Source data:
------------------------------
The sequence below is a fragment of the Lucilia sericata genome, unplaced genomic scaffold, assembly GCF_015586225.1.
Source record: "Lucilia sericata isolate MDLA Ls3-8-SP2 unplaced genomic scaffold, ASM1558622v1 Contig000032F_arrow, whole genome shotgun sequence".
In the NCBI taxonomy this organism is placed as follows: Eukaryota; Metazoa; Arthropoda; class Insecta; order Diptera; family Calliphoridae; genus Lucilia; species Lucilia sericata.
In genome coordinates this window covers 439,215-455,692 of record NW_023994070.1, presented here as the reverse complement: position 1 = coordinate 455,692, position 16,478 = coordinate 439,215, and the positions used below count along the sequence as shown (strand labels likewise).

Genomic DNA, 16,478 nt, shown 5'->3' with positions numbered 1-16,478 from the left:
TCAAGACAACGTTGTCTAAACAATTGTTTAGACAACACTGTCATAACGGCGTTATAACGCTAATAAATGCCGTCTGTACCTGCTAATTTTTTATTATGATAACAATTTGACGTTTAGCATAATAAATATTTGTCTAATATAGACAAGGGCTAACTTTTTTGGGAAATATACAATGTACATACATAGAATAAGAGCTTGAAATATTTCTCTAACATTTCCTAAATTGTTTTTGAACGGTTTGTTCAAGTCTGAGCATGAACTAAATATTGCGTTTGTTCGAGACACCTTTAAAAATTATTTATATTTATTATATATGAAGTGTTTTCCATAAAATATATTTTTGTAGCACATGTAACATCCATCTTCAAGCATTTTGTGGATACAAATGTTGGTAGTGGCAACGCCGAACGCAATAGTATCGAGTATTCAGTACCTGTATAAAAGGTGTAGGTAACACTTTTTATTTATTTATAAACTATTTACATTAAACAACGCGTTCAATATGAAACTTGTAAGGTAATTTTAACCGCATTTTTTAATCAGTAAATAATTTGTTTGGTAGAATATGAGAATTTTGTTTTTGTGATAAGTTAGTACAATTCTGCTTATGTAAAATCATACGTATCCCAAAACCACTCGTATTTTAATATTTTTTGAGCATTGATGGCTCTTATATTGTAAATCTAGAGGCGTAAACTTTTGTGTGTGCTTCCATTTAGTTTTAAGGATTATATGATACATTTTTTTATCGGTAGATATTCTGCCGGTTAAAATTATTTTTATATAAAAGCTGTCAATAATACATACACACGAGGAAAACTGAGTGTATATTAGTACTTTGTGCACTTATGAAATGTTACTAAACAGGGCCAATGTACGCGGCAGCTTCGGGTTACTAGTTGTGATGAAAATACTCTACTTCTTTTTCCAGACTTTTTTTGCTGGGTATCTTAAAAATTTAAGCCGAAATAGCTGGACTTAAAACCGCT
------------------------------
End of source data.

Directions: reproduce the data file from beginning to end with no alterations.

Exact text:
The sequence below is a fragment of the Lucilia sericata genome, unplaced genomic scaffold, assembly GCF_015586225.1.
Source record: "Lucilia sericata isolate MDLA Ls3-8-SP2 unplaced genomic scaffold, ASM1558622v1 Contig000032F_arrow, whole genome shotgun sequence".
In the NCBI taxonomy this organism is placed as follows: Eukaryota; Metazoa; Arthropoda; class Insecta; order Diptera; family Calliphoridae; genus Lucilia; species Lucilia sericata.
In genome coordinates this window covers 439,215-455,692 of record NW_023994070.1, presented here as the reverse complement: position 1 = coordinate 455,692, position 16,478 = coordinate 439,215, and the positions used below count along the sequence as shown (strand labels likewise).

Genomic DNA, 16,478 nt, shown 5'->3' with positions numbered 1-16,478 from the left:
TCAAGACAACGTTGTCTAAACAATTGTTTAGACAACACTGTCATAACGGCGTTATAACGCTAATAAATGCCGTCTGTACCTGCTAATTTTTTATTATGATAACAATTTGACGTTTAGCATAATAAATATTTGTCTAATATAGACAAGGGCTAACTTTTTTGGGAAATATACAATGTACATACATAGAATAAGAGCTTGAAATATTTCTCTAACATTTCCTAAATTGTTTTTGAACGGTTTGTTCAAGTCTGAGCATGAACTAAATATTGCGTTTGTTCGAGACACCTTTAAAAATTATTTATATTTATTATATATGAAGTGTTTTCCATAAAATATATTTTTGTAGCACATGTAACATCCATCTTCAAGCATTTTGTGGATACAAATGTTGGTAGTGGCAACGCCGAACGCAATAGTATCGAGTATTCAGTACCTGTATAAAAGGTGTAGGTAACACTTTTTATTTATTTATAAACTATTTACATTAAACAACGCGTTCAATATGAAACTTGTAAGGTAATTTTAACCGCATTTTTTAATCAGTAAATAATTTGTTTGGTAGAATATGAGAATTTTGTTTTTGTGATAAGTTAGTACAATTCTGCTTATGTAAAATCATACGTATCCCAAAACCACTCGTATTTTAATATTTTTTGAGCATTGATGGCTCTTATATTGTAAATCTAGAGGCGTAAACTTTTGTGTGTGCTTCCATTTAGTTTTAAGGATTATATGATACATTTTTTTATCGGTAGATATTCTGCCGGTTAAAATTATTTTTATATAAAAGCTGTCAATAATACATACACACGAGGAAAACTGAGTGTATATTAGTACTTTGTGCACTTATGAAATGTTACTAAACAGGGCCAATGTACGCGGCAGCTTCGGGTTACTAGTTGTGATGAAAATACTCTACTTCTTTTTCCAGACTTTTTTTGCTGGGTATCTTAAAAATTTAAGCCGAAATAGCTGGACTTAAAACCGCT